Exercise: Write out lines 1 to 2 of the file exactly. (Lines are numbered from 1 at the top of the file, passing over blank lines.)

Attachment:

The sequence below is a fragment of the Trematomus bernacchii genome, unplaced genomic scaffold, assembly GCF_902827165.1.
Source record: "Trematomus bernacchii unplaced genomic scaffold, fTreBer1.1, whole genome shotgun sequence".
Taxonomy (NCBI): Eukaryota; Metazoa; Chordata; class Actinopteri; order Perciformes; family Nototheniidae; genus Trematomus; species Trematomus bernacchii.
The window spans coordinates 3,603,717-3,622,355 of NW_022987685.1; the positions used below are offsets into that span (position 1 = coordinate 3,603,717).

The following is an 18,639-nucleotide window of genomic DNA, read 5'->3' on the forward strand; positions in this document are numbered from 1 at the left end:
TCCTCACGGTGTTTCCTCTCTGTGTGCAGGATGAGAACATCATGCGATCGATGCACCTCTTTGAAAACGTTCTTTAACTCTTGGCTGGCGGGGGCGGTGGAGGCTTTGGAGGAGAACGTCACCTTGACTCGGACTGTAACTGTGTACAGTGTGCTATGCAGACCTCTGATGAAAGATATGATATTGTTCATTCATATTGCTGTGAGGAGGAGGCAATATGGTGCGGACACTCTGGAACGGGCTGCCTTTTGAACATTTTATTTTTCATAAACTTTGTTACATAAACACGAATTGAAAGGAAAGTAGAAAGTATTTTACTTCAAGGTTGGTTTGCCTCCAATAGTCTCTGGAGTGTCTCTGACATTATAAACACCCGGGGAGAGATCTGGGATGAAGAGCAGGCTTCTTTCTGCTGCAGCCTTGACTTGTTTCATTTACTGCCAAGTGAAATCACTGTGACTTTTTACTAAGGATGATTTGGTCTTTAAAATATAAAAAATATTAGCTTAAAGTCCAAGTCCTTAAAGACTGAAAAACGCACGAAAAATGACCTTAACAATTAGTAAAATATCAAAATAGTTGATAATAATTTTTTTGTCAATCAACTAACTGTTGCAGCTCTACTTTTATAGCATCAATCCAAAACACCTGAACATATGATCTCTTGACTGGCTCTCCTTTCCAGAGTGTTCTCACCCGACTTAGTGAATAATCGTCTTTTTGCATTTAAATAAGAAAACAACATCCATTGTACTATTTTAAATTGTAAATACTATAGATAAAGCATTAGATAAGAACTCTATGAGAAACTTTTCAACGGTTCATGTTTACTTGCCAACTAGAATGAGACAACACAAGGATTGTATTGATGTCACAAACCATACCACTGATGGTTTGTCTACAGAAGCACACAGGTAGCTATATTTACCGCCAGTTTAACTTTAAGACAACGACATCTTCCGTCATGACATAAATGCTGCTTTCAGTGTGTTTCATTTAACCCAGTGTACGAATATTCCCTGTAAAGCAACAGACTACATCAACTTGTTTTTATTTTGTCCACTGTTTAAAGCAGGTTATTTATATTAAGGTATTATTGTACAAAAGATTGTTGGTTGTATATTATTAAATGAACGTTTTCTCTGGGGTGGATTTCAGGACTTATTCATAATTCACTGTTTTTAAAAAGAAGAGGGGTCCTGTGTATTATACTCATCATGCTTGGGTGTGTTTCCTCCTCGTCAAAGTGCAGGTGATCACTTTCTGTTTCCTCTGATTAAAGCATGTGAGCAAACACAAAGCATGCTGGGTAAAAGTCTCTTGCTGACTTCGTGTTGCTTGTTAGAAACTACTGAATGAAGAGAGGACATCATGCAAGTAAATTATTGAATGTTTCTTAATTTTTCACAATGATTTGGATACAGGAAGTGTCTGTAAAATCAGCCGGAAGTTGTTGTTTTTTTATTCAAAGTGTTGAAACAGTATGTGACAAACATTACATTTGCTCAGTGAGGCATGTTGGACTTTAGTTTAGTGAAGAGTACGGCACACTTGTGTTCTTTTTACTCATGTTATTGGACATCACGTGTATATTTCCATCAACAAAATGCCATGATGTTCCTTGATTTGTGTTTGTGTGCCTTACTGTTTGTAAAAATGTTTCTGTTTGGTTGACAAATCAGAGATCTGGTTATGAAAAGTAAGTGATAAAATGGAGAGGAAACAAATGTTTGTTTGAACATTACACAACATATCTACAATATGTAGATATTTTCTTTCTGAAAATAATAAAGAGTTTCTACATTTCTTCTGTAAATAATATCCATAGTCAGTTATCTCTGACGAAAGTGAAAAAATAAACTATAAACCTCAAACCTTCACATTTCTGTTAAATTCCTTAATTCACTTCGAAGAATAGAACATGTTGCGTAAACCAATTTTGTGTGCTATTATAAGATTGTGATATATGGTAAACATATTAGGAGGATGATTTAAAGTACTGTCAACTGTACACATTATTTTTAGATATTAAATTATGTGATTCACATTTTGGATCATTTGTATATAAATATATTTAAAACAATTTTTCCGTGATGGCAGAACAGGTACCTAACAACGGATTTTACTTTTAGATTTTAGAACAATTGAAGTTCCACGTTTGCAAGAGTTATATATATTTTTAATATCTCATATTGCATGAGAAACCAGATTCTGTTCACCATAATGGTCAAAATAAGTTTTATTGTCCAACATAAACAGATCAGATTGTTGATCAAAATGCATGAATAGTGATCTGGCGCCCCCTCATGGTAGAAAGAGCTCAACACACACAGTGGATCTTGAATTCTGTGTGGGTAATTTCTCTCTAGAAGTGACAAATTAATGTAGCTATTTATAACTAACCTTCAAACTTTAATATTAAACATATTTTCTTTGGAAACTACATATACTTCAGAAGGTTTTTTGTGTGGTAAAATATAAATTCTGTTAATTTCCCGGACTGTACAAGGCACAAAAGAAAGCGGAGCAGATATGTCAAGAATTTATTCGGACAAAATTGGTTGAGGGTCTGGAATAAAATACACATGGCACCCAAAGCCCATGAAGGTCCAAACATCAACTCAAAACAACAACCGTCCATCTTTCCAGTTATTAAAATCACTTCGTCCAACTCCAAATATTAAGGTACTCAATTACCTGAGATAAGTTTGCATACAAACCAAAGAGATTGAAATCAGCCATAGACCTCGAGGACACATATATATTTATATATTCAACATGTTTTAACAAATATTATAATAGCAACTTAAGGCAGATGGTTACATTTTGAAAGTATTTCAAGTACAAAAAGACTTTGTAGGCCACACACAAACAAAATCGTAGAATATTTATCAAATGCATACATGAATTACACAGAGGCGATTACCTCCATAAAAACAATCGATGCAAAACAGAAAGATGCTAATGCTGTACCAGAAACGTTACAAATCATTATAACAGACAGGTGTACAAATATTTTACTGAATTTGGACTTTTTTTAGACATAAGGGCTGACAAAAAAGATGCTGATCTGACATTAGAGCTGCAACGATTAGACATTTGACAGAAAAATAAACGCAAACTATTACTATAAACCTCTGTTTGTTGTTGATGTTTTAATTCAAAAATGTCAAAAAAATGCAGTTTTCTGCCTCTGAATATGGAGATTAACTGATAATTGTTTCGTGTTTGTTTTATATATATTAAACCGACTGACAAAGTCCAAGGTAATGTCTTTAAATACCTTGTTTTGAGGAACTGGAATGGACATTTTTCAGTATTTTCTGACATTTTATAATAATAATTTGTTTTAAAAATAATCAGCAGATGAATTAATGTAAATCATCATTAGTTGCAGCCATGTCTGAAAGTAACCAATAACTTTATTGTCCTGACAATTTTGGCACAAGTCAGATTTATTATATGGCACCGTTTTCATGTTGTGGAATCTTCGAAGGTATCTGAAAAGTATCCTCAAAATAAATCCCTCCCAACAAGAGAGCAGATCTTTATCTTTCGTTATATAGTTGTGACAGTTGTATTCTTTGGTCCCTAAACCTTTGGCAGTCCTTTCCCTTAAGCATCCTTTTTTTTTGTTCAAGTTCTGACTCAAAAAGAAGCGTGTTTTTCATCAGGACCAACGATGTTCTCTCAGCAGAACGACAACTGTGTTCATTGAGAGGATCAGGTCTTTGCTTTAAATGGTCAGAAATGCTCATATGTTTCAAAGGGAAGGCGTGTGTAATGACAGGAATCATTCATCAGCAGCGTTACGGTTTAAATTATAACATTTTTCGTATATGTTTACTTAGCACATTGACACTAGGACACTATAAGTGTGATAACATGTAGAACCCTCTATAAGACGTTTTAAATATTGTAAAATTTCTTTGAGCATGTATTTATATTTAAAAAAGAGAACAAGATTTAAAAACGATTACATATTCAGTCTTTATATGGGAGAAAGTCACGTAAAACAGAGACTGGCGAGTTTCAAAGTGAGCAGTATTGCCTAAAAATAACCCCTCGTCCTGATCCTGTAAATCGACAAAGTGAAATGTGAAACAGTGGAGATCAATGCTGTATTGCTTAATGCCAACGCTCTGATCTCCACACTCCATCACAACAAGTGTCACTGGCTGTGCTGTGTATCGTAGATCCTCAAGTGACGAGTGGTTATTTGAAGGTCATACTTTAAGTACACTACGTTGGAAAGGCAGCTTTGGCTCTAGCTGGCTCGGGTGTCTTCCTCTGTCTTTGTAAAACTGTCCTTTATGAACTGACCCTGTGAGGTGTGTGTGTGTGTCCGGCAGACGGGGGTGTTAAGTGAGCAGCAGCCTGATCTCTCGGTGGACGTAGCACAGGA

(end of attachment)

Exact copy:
The sequence below is a fragment of the Trematomus bernacchii genome, unplaced genomic scaffold, assembly GCF_902827165.1.
Source record: "Trematomus bernacchii unplaced genomic scaffold, fTreBer1.1, whole genome shotgun sequence".